Thursday, 19 November 2015

Top Twenty Night at Warwick

A cracking night along the A46 on Monday, with Warwick Folk Club's annual Top Twenty Bash. A host of Stars on 45 admirably compered by Norman Wheatley, took us through  a  packed programme of nostalgia, with individual performers and sketches breaking up the evening.
      Mr. Wheatley opened proceedings with " Sunny Afternoon" and " Mr. Bojangles."  Mike Moyes  then followed with " Daydream Believer" and Peter Paul and Mary's " In The Early Morning Rain."  I was due to be there as part of Nunc,  in which case we would have done "After The Gold Rush "  and Fairground Attraction's "Perfect." This was not to be however, so in solo form I did Billy Bragg's " Between The Wars" and an effortless segue of "All Over Now " and " Rave On" which I introduced as " Rave Over Now."
     Sue Harris went easy on herself, selecting " Killing Me Softly" and " You were always on my mind," as her opening gambit.  Ian Dyson did  remarkable things with a banjo before Peter Wimpenny introduced us to a unique interpretation of Dave Berry's " The Crying Game." Rik Middleton, creative as ever, treated us to  Pat Boone's " Love Letters in The Sand" and Abba's " Fernando".    Maggie Coleman did "Farewell Angelina", which charted for Joan Baez in..and "Scarborough Fair."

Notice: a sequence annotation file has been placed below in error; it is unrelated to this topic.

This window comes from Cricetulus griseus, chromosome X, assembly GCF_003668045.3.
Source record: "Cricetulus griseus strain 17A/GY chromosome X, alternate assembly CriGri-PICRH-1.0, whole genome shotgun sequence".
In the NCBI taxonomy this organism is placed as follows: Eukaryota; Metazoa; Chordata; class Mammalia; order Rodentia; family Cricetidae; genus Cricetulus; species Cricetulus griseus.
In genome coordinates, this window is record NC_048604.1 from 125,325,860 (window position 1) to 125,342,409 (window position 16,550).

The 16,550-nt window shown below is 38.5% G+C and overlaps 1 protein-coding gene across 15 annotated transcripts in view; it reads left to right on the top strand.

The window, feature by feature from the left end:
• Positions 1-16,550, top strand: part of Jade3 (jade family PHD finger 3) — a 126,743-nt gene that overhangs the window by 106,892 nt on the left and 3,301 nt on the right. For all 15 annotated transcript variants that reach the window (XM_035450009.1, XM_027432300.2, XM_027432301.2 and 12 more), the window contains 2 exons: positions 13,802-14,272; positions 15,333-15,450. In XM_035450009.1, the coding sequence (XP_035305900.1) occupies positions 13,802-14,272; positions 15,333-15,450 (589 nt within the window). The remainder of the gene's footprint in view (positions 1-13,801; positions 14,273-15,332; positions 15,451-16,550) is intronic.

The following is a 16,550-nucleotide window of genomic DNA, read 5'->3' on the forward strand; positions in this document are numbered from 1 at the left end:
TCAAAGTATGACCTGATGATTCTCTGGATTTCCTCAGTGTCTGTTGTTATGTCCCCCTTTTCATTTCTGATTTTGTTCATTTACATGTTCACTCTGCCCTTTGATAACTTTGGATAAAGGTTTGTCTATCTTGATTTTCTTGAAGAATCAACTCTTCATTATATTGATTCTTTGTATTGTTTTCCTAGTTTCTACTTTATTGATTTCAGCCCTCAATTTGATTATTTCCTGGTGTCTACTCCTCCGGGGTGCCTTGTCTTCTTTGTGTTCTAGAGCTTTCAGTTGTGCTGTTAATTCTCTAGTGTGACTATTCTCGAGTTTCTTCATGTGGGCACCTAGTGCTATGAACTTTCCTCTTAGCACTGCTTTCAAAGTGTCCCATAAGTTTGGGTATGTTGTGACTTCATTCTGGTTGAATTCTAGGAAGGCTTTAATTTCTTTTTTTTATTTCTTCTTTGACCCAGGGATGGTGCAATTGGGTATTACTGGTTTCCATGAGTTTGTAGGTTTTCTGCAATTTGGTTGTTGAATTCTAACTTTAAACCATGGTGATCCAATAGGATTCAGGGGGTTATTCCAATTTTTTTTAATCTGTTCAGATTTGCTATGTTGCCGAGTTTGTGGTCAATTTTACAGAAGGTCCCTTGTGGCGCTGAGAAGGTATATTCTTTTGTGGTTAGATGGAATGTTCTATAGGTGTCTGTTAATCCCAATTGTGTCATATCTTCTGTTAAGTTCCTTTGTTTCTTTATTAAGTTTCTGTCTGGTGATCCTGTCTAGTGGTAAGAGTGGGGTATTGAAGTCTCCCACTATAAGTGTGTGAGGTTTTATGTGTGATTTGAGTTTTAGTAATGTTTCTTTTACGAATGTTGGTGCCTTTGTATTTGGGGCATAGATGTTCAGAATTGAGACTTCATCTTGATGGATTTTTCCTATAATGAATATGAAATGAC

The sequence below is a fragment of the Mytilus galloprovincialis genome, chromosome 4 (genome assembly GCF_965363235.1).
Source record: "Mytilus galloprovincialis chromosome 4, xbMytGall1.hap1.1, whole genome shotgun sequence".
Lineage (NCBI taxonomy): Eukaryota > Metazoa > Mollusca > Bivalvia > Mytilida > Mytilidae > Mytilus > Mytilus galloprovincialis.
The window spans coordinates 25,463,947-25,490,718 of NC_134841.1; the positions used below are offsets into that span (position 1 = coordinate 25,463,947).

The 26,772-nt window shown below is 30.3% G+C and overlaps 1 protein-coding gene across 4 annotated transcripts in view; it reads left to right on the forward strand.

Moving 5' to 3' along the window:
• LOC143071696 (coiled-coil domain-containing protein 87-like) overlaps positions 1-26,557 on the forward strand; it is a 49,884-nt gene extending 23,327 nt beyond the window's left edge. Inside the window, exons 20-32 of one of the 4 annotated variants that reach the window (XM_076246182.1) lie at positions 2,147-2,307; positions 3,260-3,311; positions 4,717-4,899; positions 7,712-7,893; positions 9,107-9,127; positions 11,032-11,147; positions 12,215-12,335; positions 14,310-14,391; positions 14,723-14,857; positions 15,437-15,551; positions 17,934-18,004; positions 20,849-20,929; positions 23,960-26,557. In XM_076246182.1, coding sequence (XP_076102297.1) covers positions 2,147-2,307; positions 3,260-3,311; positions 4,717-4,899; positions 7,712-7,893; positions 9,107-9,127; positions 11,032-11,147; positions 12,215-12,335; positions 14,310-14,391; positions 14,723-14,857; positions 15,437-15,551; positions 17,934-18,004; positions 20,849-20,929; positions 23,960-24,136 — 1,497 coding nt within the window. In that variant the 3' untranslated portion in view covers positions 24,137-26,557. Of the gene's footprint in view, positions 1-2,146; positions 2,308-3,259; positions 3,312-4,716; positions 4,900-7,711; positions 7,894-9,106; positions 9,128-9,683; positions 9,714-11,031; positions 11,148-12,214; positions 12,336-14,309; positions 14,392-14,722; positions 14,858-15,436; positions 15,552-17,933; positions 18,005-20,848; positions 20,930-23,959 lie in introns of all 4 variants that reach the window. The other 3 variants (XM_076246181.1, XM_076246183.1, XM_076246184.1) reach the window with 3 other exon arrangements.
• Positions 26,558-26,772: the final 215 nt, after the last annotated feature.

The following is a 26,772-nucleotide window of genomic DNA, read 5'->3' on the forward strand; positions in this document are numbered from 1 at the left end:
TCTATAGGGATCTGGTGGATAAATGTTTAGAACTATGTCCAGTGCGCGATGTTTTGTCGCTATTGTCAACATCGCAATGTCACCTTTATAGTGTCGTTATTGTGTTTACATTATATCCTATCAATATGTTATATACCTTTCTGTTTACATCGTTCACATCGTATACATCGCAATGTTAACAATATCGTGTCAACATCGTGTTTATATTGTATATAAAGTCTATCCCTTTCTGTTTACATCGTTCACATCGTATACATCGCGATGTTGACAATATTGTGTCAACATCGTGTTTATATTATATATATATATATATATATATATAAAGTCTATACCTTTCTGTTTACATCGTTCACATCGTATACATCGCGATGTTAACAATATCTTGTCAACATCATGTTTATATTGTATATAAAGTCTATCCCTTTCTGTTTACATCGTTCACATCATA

In the second half, Robin Kaye, shorn of his more famous brother Danny, made an ambitious tilt at The Moody Blues' " Nights in White Satin'" and followed that with another easy project," The Sounds of Silence."The incomparable Chris Tobin crooned " Alfie," and then accompanied Sue Jefferies on the Springfield's hit " Island Of Dreams."

      During the second half,  Martin Day treated us to " Ghost Riders In The Sky."  What MD did not know was that when I first moved from the City to the country, in 1987, each Friday night, the chorus of this song would echo eerily across the Anker Valley for hours after closing time, as the Cowpokes and Sheep herders of North East Warwickshire staggered nostalgically home from the aptly-named Bull's Head. So another happy moment for me.
     The inappropriately named Melancholy Brothers did a fabulous arrangement of  The Byrd's " 8 Miles High,"  and followed it with a Roxy Music cover. 
       Breathless, we sat back as Keith Donnelly growled  lout a basso profundo cover of Lee Marvin's " I was born under a wanderin' star.'  Keith does a highly recommended alternative parody of Ghost Riders-" Ghost Eiders in The Sky", about spooky geese, but he chose on Monday to follow his opener with Dean Martin's " Gentle On My Mind."
Ian Pittaway finished the evening, with an extraordinary version of "Bob The Builder", played as a Galliard, on a Lute.
     After an evening packed with memories and good audience singing, as the Tumbleweed drifted up the deserted Castle Street, we made our way home and dreamed of our Youth. 

burn; Canadian charts, 1971)